Facebook Twitter RSS
Thu, 1 Nov ’12

Nerdist’s Newest StarTalker: Neil deGrasse Tyson

Speaking of space and science.

Dr. Neil deGrasse Tyson is like the science teacher you wish you’d had back in high school. With his radio show StarTalk, he has cleverly utilized the celebrity interview format to enhance an understanding of how science affects a famous life; starting today, the new televised version will enhance yours on the Nerdist Channel. We had a chance to talk to Dr. Tyson shortly after the show was announced; it certainly improved our day.

Nerdist News: You were passionate about science from a very young age, but was there always a passion for broadcasting and communications, or the entertainment side of it?

Neil deGrasse Tyson:
No, not really. That sort of came later. I had no such ambitions, and I still don’t, actually, [laughs] no matter what it otherwise looks like, I still don’t. I do it because I can, not because I seek it out. And it resonates with people. For what is a relatively small investment of my energy, many people derive great fulfillment from it. That’s what an educator wants, is to sit in front of an audience, and to have information that you’re sharing. You want them to not only embrace what you say, but like it, and perhaps feel compelled to share it with others. That’s a good day for an educator. By the way, if people weren’t learning, or if they weren’t enjoying it, I would just go home.

NN: The stereotypical science nerd isn’t known for being extroverted or a great conversationalist. Have you always been this way, or was it something you learned?

[laughs] I had very extroverted parents. Growing up in that environment, I didn’t know anything different. They were always entertaining, and always had dinner parties. They were extroverted not in the “life of the party” sense, but just in the energy they had to socialize. But because I went home to that every day, the idea that people matter, and that having a social energy to engage people is something natural, then it was not a foreign concept for me to carry on that way. Only later, what I’d see is I’d be immersed in communities of people where they either don’t value that investment in social energy, or don’t care, or just have other things to do in life.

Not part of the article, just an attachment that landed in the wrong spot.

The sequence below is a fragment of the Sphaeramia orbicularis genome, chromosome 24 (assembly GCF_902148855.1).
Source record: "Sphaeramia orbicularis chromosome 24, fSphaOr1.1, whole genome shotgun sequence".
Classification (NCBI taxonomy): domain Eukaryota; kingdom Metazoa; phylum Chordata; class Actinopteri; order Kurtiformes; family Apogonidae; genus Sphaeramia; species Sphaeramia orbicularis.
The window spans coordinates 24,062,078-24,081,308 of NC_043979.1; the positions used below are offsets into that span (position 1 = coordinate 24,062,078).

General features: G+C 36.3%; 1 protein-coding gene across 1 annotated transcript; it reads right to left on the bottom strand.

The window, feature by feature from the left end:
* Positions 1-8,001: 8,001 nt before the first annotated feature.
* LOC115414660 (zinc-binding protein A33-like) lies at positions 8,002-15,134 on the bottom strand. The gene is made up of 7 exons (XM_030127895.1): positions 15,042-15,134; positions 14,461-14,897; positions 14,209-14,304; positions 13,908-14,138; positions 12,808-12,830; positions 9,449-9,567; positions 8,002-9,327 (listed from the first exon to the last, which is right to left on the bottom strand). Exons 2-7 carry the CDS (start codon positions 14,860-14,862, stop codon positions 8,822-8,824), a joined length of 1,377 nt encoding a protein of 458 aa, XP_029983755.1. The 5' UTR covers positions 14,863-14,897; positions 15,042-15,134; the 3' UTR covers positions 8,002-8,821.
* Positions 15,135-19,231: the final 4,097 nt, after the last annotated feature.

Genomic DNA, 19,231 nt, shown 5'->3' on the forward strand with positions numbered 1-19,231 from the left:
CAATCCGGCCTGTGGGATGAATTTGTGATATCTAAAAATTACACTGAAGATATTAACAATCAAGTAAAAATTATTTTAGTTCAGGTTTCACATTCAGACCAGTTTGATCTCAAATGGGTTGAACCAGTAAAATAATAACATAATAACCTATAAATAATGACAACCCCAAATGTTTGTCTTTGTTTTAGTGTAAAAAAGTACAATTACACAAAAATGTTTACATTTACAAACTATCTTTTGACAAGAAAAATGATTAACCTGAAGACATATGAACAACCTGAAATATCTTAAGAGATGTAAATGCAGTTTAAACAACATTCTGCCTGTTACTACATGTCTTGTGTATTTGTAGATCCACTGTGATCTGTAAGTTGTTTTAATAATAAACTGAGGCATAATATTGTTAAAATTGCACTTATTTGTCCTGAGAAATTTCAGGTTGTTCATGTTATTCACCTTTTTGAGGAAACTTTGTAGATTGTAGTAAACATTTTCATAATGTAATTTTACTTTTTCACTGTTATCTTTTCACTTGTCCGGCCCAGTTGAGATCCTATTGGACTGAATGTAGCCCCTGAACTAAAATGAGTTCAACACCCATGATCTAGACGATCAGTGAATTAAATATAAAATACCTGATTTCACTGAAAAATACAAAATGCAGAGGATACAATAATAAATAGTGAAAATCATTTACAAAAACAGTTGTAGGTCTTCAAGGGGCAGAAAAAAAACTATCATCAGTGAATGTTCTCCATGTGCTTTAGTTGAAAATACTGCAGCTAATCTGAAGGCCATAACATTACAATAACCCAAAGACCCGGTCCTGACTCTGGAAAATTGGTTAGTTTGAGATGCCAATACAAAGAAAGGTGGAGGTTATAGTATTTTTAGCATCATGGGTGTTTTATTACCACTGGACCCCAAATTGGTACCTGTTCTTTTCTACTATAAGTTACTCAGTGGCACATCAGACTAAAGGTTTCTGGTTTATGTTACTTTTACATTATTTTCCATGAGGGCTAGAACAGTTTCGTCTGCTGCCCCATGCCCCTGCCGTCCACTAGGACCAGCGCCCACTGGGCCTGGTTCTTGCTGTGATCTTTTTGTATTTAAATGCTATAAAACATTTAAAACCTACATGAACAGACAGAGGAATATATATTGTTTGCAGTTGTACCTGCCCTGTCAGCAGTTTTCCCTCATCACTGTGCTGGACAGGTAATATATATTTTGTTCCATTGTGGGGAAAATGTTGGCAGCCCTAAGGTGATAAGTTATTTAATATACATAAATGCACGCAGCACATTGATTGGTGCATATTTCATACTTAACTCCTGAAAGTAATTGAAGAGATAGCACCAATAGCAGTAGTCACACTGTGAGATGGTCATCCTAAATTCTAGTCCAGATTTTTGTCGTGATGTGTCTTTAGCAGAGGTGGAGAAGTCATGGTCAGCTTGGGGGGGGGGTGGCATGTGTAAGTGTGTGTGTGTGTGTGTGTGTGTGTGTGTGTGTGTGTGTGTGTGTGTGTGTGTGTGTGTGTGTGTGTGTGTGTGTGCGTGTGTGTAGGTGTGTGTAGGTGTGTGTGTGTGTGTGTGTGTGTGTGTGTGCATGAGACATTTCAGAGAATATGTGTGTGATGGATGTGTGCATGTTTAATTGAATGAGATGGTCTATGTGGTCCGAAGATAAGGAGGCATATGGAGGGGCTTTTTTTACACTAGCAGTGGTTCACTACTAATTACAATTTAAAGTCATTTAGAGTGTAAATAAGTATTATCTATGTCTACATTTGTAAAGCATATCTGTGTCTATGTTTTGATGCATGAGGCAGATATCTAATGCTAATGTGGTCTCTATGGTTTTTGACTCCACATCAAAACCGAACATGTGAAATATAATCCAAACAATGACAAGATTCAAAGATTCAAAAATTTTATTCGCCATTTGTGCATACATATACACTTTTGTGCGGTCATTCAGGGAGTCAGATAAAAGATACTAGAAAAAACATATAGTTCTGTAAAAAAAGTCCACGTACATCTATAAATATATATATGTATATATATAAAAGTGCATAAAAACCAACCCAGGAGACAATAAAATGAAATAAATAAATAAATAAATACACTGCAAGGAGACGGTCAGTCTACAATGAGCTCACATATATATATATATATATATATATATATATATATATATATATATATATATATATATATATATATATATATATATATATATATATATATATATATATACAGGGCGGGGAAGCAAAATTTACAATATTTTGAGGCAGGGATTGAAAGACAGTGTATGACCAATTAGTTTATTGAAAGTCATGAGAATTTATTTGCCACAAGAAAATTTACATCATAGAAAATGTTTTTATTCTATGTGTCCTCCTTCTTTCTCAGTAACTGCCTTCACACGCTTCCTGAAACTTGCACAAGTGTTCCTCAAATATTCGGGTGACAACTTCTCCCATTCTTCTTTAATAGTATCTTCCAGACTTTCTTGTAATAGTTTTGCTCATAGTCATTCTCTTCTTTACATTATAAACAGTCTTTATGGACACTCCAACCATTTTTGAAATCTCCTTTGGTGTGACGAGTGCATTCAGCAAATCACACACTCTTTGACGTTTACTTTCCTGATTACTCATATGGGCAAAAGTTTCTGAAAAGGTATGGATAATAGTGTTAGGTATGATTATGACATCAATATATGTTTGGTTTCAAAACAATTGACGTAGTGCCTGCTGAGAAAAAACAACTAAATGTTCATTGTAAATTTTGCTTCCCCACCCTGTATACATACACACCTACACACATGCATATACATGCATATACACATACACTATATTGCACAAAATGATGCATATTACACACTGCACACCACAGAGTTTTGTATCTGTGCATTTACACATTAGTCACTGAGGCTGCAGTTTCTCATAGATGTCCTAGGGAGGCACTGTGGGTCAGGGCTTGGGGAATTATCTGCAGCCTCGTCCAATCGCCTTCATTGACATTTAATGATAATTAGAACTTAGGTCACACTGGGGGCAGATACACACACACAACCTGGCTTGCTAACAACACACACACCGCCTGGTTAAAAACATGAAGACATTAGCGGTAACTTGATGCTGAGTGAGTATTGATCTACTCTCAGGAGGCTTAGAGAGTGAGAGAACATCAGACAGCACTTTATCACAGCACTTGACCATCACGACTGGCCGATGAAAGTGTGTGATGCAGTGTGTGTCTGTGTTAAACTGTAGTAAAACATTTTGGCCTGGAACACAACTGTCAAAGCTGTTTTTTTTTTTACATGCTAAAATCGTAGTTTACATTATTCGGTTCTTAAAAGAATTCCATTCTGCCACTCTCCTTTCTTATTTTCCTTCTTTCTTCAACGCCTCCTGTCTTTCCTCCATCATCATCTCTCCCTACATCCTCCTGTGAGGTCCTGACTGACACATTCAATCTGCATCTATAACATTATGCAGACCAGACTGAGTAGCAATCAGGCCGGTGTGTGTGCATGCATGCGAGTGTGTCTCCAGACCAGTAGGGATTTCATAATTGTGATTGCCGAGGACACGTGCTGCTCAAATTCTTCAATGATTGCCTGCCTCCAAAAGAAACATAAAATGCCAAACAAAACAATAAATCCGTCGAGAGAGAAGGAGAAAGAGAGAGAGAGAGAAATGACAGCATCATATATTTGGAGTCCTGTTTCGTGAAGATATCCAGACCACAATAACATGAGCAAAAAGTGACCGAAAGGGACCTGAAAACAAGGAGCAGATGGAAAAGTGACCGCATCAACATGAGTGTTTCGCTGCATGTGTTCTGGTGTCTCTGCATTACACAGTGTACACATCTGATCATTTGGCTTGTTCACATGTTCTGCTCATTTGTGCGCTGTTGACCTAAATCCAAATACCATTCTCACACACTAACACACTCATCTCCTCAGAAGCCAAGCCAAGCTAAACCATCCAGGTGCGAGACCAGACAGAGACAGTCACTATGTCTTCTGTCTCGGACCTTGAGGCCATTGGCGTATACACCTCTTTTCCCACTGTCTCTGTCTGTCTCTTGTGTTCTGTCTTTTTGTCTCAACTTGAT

NN: As a society, where do you think we stand as far as being “anti-science”?

I think in the ’60s, the people who were anti-science or anti-technology, they were still around, but they were given no place to stand, because we were on our way to the moon. What that meant, in terms of our progress and science and engineering, it was manifest, hand-written large on a daily headline. If you said, “I don’t believe in technology,” I’m like, “Go take a hike! Look: we got Neil Armstrong walking on the moon! I’m not even going to listen to you!” When you don’t have these big nationally inspired and nationally-driven projects garnering headlines, then it’s easy for people to take the fruits of science for granted, for them to become complacent about what science is and engineering and what it means to them. I would claim that if America went back to Mars, and took on all of space as our backyard, and discoveries and patents and innovations were rolling off, or were available to be tapped from the NASA flywheel of innovation, then once again there’d be no place for those who are the Luddites of society.

For more – much more! – with Dr. Tyson, including his experiences with politicized science and his possible resemblance to Sinbad in Necessary Roughness, check out our full interview. StarTalk on the Nerdist Channel starts today.